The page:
US 4161166 A
Control device for saving fuel in multi-cylinder engines wherein any selected number of cylinders may be removed from the power cycle of the engine by selectively bringing into and out of working operation the intake and exhaust valves of the respective cylinders. Such cylinders each have movable intake and exhaust push rods in mechanical relation to the rocker arms of the engine for forcing the rocker arms to selectively open and close the intake and exhaust valves. Hydraulic fluid is selectively connected in fluid communication with such intake push rods and exhaust push rods. Control members connected to the hydraulic fluid supply govern the fluid communication between the hydraulic fluid supply and the intake push rods and exhaust push rods for selectively opening the exhaust valves and selectively closing said intake valves to remove selected cylinders from the power cycle of the engine and for returning said cylinders back to the normal operation of an internal combustion engine, when more power is needed from the engine.
1. In an engine having a hydraulic system, a fuel system, cam-carrying cam shaft and multiple combustion cylinders, each cylinder having an intake valve, exhaust valve, and said engine having means for selectively removing and returning one or more cylinders from and to the power cycle, the improvement comprising:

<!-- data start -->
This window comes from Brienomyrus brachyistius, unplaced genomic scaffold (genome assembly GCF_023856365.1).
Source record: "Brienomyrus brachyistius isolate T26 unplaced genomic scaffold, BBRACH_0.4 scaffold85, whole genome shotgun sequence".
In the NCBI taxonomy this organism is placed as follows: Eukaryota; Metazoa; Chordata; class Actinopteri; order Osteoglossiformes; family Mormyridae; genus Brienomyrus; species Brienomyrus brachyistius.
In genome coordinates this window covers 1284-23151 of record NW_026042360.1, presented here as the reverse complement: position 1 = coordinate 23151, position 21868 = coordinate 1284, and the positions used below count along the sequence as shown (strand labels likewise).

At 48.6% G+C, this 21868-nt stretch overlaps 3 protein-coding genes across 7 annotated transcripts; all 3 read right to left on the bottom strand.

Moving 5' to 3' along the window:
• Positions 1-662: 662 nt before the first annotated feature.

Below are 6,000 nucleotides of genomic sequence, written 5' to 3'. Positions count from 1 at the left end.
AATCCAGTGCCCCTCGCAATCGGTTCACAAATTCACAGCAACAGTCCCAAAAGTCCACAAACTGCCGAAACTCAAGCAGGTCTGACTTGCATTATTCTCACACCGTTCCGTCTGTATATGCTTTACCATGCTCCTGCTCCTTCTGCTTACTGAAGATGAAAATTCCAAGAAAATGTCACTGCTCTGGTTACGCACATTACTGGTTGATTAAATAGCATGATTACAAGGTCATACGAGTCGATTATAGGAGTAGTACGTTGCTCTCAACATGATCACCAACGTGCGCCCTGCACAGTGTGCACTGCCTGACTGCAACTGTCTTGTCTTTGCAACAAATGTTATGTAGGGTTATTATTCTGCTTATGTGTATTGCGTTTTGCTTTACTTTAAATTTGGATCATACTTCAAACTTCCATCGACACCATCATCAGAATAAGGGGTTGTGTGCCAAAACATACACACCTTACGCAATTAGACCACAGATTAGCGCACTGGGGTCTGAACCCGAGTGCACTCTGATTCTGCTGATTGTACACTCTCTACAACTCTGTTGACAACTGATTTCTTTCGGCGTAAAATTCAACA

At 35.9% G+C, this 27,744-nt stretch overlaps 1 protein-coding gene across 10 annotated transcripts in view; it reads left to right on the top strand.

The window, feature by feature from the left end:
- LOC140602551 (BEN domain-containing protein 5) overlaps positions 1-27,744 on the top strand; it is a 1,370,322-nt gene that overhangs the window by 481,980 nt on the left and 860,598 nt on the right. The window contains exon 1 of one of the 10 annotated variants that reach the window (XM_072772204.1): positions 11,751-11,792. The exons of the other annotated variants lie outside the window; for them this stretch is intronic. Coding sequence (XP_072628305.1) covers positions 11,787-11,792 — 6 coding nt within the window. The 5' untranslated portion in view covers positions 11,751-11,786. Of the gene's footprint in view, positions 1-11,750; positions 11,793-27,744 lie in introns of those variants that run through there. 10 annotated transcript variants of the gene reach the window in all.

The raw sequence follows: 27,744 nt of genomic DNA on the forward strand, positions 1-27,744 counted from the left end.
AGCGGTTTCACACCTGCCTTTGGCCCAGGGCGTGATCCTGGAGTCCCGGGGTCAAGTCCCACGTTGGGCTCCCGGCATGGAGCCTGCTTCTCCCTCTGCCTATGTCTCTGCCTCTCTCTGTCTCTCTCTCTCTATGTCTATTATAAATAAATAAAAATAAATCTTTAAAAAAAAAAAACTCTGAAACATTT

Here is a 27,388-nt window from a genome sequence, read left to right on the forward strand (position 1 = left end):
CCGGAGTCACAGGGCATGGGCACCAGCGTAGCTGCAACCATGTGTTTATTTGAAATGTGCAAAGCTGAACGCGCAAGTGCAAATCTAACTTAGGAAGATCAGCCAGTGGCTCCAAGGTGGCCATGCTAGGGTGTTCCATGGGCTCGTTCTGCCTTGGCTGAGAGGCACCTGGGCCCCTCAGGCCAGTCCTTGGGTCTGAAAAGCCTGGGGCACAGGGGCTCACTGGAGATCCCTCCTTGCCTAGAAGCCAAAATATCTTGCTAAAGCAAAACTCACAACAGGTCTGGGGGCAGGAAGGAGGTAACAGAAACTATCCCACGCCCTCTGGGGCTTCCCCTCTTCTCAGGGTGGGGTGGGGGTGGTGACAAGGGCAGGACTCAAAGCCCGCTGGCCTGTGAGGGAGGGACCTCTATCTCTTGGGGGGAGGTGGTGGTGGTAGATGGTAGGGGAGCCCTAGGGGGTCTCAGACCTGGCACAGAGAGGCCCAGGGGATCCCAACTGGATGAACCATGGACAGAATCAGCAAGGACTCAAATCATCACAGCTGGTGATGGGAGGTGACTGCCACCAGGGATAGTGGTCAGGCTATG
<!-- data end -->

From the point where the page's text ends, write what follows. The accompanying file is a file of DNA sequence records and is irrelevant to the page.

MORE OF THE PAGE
control means for (1) selectively providing hydraulic fluid from said hydraulic system to permit the opening of the intake valve in selected combustion cylinders chosen to remain in said power cycle, and (2) selectively withholding hydraulic fluid from selected cylinders to bar the opening of the intake valve in such selected combustion cylinders chosen to be withdrawn from such power cycle; and
said control means further having combination means therein for 1 selectively providing hydraulic fluid to selected combustion cylinders to cause the reciprocation of an exhaust valve in said selected combustion cylinders chosen to remain in the power cycle, and 2 selectively providing said hydraulic fluid to such selected combustion cylinders to bar such reciprocation.
2. The device of claim 1 wherein said control means further includes valve means shiftable from a first position permitting opening of said selected intake valves to a second position preventing such opening of said selected intake valves, said selected intake valves being in series hydraulic communication with their respective exhaust valves when said valve means is in said first position.
3. The device of claim 1 wherein said control means further includes switch controlled solenoid means for governing the position of said valve means.